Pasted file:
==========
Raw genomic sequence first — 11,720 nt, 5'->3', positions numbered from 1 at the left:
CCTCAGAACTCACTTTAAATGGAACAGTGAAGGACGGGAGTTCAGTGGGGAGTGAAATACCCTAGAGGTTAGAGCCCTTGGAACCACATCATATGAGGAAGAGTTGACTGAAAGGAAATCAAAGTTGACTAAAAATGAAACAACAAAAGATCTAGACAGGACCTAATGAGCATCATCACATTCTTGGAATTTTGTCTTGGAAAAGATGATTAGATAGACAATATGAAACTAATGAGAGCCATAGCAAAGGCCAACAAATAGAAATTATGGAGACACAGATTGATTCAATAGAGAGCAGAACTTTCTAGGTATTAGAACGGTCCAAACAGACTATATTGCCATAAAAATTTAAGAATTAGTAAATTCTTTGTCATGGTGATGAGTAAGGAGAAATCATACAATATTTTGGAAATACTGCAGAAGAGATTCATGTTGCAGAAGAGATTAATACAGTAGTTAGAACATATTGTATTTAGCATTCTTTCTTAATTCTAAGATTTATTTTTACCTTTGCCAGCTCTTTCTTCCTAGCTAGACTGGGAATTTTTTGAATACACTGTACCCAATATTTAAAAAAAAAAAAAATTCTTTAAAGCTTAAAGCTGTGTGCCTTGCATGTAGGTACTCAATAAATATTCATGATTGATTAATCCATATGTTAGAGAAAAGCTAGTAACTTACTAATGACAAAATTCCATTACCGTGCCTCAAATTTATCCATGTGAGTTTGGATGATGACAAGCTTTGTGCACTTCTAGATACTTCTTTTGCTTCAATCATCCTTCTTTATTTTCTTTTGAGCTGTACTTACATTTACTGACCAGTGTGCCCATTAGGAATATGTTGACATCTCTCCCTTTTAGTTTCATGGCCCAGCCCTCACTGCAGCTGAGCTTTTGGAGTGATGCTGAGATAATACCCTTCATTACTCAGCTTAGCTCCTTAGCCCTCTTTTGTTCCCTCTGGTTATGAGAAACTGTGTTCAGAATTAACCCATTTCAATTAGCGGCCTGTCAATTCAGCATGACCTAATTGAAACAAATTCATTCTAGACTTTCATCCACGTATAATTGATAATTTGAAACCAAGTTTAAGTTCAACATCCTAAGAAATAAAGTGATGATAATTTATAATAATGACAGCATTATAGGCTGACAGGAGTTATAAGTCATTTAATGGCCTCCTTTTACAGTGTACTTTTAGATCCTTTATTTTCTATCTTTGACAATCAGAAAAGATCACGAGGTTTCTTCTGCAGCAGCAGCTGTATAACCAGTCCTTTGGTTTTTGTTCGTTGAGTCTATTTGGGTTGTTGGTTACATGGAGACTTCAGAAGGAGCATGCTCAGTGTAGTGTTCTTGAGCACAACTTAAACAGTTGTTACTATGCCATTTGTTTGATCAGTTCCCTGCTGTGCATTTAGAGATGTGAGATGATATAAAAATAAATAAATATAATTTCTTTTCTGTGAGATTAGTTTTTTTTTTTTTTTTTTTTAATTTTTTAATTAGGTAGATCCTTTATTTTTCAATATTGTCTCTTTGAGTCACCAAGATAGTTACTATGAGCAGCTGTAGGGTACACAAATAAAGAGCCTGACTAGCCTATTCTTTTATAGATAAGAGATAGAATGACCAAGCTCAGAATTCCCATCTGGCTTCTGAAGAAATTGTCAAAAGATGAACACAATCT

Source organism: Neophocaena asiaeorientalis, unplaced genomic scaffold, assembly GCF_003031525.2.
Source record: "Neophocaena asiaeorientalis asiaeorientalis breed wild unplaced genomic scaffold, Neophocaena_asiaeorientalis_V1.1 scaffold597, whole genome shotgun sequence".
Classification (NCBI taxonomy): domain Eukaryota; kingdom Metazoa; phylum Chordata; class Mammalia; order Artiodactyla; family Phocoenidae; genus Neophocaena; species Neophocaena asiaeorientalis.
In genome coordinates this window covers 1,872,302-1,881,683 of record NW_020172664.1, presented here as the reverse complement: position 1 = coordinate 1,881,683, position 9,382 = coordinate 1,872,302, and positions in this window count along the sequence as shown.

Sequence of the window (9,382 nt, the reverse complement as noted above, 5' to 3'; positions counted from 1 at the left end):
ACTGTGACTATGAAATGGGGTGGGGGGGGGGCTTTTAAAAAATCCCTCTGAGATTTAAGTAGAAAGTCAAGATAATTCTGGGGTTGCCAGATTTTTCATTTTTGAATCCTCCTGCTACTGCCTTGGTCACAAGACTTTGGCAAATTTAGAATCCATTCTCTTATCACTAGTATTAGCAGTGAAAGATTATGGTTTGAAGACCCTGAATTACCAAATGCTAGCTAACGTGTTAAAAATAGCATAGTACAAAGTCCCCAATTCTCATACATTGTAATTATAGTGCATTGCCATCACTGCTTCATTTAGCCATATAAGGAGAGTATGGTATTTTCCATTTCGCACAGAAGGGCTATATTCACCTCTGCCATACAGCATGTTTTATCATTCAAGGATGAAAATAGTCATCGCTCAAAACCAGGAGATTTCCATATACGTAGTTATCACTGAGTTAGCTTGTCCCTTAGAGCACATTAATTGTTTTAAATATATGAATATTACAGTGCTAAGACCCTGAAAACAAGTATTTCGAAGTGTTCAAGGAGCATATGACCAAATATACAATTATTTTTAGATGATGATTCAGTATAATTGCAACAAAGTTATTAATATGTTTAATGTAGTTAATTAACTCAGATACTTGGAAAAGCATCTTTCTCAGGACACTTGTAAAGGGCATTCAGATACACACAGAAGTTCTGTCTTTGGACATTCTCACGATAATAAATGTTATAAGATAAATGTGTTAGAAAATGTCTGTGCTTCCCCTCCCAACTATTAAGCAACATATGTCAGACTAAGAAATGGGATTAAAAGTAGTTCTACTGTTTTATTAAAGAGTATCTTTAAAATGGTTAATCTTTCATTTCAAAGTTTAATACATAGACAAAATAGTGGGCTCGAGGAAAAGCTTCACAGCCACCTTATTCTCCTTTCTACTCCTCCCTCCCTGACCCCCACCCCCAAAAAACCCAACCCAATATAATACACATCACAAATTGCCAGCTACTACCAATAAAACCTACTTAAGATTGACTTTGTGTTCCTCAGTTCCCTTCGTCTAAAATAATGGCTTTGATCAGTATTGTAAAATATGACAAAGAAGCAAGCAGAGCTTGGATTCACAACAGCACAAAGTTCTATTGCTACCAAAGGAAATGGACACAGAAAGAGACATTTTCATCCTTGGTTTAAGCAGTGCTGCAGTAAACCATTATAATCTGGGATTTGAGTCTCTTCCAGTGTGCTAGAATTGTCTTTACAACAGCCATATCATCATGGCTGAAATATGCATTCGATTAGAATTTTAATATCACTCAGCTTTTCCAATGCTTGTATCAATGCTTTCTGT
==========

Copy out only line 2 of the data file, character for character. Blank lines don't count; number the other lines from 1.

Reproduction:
CCTCAGAACTCACTTTAAATGGAACAGTGAAGGACGGGAGTTCAGTGGGGAGTGAAATACCCTAGAGGTTAGAGCCCTTGGAACCACATCATATGAGGAAGAGTTGACTGAAAGGAAATCAAAGTTGACTAAAAATGAAACAACAAAAGATCTAGACAGGACCTAATGAGCATCATCACATTCTTGGAATTTTGTCTTGGAAAAGATGATTAGATAGACAATATGAAACTAATGAGAGCCATAGCAAAGGCCAACAAATAGAAATTATGGAGACACAGATTGATTCAATAGAGAGCAGAACTTTCTAGGTATTAGAACGGTCCAAACAGACTATATTGCCATAAAAATTTAAGAATTAGTAAATTCTTTGTCATGGTGATGAGTAAGGAGAAATCATACAATATTTTGGAAATACTGCAGAAGAGATTCATGTTGCAGAAGAGATTAATACAGTAGTTAGAACATATTGTATTTAGCATTCTTTCTTAATTCTAAGATTTATTTTTACCTTTGCCAGCTCTTTCTTCCTAGCTAGACTGGGAATTTTTTGAATACACTGTACCCAATATTTAAAAAAAAAAAAAATTCTTTAAAGCTTAAAGCTGTGTGCCTTGCATGTAGGTACTCAATAAATATTCATGATTGATTAATCCATATGTTAGAGAAAAGCTAGTAACTTACTAATGACAAAATTCCATTACCGTGCCTCAAATTTATCCATGTGAGTTTGGATGATGACAAGCTTTGTGCACTTCTAGATACTTCTTTTGCTTCAATCATCCTTCTTTATTTTCTTTTGAGCTGTACTTACATTTACTGACCAGTGTGCCCATTAGGAATATGTTGACATCTCTCCCTTTTAGTTTCATGGCCCAGCCCTCACTGCAGCTGAGCTTTTGGAGTGATGCTGAGATAATACCCTTCATTACTCAGCTTAGCTCCTTAGCCCTCTTTTGTTCCCTCTGGTTATGAGAAACTGTGTTCAGAATTAACCCATTTCAATTAGCGGCCTGTCAATTCAGCATGACCTAATTGAAACAAATTCATTCTAGACTTTCATCCACGTATAATTGATAATTTGAAACCAAGTTTAAGTTCAACATCCTAAGAAATAAAGTGATGATAATTTATAATAATGACAGCATTATAGGCTGACAGGAGTTATAAGTCATTTAATGGCCTCCTTTTACAGTGTACTTTTAGATCCTTTATTTTCTATCTTTGACAATCAGAAAAGATCACGAGGTTTCTTCTGCAGCAGCAGCTGTATAACCAGTCCTTTGGTTTTTGTTCGTTGAGTCTATTTGGGTTGTTGGTTACATGGAGACTTCAGAAGGAGCATGCTCAGTGTAGTGTTCTTGAGCACAACTTAAACAGTTGTTACTATGCCATTTGTTTGATCAGTTCCCTGCTGTGCATTTAGAGATGTGAGATGATATAAAAATAAATAAATATAATTTCTTTTCTGTGAGATTAGTTTTTTTTTTTTTTTTTTTTAATTTTTTAATTAGGTAGATCCTTTATTTTTCAATATTGTCTCTTTGAGTCACCAAGATAGTTACTATGAGCAGCTGTAGGGTACACAAATAAAGAGCCTGACTAGCCTATTCTTTTATAGATAAGAGATAGAATGACCAAGCTCAGAATTCCCATCTGGCTTCTGAAGAAATTGTCAAAAGATGAACACAATCT